Interview with H.E. Leonardo Carrion Eguiguren, Ambassador of the Republic of Ecuador to Japan
Min-On: This summer, in cooperation with the Embassy of Ecuador, we had the opportunity to invite Mr. Boris Cepeda to our Min-On Culture Center, and he gave a piano recital in the Museum Hall. Thank you so much for your courteous support for that event.
Ambassador Eguiguren: Boris Cepeda is one of the foremost virtuoso pianists of our country. Based in Germany, he has been wonderfully energetic in his international concert activities. He worked as a cultural attaché to the Embassy of the Republic of Ecuador in Berlin for five years from 2002 to 2007, during which time he enriched his experience with classical music as well as his legacy of introducing Ecuadorian music to a wider audience in Germany. He has delivered his masterful performances not only in Europe but also at distinguished concert halls around the world. And of course, he is a renowned and respected musician in his home country of Ecuador, with a great reputation as the initiator and artistic director of the Ecuadorian International Music Festival “Mendelssohnfest.”
Min-On: Mr. Cepeda played various kinds of Ecuadorian music at the concert, and listening to the rhythms and melodies, we felt they have something in common with Japanese music. Please share your thoughts on the music of Ecuador in general.
Ambassador: Ecuador is a country of diversity and it has an abundance of many different cultures. There are a wide variety of cultural influences in Ecuador, from the indigenous people of course, but also from European and African peoples. The country is divided into three geographical zones, including mountainous areas, coastal areas and forested areas. These ethnic and geographical factors have caused different types of cultural development and distinctive styles of musical expression to form in each area. For example, music in the mountainous areas typically has an air of pathos, and in the coastal areas, because of a large population of African descent, you will mainly find cheerful and vibrant music and dance. Generally speaking, styles of music in the forested areas have been developed under Spanish influences. This is why we cannot bundle all of our musical culture together and discuss it as Ecuadorian music—rather, we should say that diversity itself is the music of Ecuador.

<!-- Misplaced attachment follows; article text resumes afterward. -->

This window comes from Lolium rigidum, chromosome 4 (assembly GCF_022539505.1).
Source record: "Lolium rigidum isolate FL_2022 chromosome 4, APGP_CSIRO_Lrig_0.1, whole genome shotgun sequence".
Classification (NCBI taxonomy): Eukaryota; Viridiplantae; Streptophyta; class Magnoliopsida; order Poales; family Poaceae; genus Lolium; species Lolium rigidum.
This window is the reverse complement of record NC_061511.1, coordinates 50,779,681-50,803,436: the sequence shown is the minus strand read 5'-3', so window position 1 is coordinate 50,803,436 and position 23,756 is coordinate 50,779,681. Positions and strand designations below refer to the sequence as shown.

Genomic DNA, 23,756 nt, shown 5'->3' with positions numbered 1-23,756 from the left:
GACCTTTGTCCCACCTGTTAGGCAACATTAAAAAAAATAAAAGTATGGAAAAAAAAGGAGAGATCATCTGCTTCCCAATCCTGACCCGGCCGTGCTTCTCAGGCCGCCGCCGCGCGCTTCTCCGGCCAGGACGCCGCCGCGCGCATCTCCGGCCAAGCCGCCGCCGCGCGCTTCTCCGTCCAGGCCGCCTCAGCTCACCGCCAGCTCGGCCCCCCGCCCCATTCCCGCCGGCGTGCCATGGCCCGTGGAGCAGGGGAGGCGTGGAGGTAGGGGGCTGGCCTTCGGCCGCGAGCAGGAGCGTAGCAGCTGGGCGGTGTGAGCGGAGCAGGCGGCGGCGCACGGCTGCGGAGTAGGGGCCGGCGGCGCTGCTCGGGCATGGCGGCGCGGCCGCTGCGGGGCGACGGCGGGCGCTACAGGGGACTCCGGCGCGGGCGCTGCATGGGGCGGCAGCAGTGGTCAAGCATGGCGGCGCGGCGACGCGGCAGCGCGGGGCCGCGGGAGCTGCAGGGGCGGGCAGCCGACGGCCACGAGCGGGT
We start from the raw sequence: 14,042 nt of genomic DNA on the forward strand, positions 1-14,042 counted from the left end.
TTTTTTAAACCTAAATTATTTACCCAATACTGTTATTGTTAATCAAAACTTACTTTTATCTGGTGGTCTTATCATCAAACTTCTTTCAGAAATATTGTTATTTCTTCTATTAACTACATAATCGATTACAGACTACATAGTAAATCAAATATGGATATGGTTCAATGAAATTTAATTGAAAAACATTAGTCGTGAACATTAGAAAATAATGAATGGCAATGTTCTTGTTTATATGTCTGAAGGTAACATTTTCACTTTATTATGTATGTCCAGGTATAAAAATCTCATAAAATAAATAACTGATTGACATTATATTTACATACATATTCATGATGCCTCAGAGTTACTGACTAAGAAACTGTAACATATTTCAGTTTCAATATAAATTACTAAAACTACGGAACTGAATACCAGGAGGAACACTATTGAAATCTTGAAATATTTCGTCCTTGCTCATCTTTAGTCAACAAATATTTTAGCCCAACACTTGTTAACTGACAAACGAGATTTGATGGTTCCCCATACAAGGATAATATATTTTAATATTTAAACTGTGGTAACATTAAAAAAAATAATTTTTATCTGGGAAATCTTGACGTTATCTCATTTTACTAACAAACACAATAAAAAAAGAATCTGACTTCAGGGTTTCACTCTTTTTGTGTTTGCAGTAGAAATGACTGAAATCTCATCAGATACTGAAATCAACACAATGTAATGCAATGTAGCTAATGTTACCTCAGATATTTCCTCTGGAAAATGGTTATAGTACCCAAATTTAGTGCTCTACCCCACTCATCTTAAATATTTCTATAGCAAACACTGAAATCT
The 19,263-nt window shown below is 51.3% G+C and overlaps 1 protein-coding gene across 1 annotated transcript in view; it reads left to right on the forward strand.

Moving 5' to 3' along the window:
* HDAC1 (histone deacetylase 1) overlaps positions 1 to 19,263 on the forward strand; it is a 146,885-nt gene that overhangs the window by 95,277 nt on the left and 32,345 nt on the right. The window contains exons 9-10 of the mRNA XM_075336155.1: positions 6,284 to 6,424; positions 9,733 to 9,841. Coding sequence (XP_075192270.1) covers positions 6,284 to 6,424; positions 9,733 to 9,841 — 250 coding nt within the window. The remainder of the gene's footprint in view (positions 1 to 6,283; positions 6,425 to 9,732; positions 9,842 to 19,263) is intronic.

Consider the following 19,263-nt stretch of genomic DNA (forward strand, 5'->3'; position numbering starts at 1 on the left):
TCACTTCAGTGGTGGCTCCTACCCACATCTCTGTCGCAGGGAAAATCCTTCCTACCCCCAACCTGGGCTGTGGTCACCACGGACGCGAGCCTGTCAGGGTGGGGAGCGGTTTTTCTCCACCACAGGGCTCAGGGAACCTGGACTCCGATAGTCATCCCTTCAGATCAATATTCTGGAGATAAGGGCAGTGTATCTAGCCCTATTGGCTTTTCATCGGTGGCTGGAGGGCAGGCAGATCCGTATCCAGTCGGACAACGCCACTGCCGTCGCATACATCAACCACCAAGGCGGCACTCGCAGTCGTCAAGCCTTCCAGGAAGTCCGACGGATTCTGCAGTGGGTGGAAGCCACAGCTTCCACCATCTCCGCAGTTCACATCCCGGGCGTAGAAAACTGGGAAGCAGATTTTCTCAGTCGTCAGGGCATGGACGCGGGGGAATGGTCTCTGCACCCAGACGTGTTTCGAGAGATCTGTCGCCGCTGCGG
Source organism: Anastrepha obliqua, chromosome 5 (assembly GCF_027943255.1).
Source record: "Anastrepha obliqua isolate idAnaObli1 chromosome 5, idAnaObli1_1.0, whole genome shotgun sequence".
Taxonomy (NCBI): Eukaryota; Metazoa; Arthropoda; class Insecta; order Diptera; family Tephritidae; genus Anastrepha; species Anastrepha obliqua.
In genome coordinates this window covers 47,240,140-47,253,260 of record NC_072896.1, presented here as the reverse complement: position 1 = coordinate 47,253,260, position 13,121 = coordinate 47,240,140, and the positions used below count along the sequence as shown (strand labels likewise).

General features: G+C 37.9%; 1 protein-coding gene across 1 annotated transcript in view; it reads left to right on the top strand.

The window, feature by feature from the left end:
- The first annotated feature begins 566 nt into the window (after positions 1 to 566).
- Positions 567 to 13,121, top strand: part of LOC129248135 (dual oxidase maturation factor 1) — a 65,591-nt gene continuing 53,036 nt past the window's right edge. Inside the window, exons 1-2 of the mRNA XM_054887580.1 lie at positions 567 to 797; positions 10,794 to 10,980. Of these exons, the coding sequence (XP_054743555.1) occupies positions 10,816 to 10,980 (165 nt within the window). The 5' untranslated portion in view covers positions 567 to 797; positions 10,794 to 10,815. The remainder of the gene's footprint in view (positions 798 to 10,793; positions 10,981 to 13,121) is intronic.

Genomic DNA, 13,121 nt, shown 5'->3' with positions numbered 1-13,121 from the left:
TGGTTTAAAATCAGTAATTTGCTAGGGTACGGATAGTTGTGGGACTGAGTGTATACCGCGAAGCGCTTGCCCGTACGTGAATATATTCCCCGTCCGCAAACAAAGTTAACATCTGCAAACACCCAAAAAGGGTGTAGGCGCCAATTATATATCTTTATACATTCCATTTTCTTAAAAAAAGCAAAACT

Min-On: One of the aims of the Min-On Concert Association is to introduce musical culture and performing arts from different countries to a wider audience, developing mutual understanding and respect among people of different races and nationalities through our cultural exchange activities. If you have any impressions of Min-On’s activities, please share them with us.
Ambassador: I have attended Min-On’s events a number of times, and I deeply appreciated and enjoyed the performances. I pay great tribute to the dedicated efforts of the Min-On Concert Association for continuing to host artists and musicians from all over the world. Japan has a long history as an independent country, but as an island country, it is relatively isolated from the rest of the world. Perhaps it has not been easy to keep up with trends from and information about other countries. Therefore, I think it is both valuable and wonderful that Min-On has introduced musical culture and performing arts from many different countries to Japanese audiences and has worked continuously to build cultural bridges worldwide. For example, many Japanese people may know about the World Heritage Site in Ecuador, the famous Galapagos Islands, and may know about a well-known brand of Ecuadorian bananas, but a chance to access and enjoy the music and arts of Ecuador in Japan is rare. It is our greatest pleasure that the Japanese people have learned about Ecuador through the performance of musicians and artists invited by the Min-On Concert Association, and I sincerely appreciate such wonderful endeavors.
Min-On: Since its launch last year, the Min-On Music Research Institute has conducted academic research on the power of music from many different angles. We would like to hear your thoughts or comments on the subject.
Ambassador: I think music is a kind of language. Language is a means to smoothly communicate among people and deepen mutual understanding. However, there are many different languages in the world, and it is very difficult and complicated to master them. But music is different: it’s simply rhythm and melody and its understanding is universal. When I have attended Min-On concerts, I have been inspired to see Japanese audiences joyfully dancing to the music played by the band onstage, and I have felt the power of music. I believe that through music people can understand more about each other. I am convinced that developing mutual understanding among different people is the most direct path to world peace. We are looking forward to the centennial celebration of diplomatic relations between Ecuador and Japan scheduled for 2018. Many musicians and artists from Ecuador will visit Japan and hold a variety of cultural events, including academic exchanges and inter-country sports events. Our embassy will make every effort to prepare for the centennial celebration—to successfully bring further exchanges between the two countries to fruition and strengthen the bonds of friendship through the next 100 years.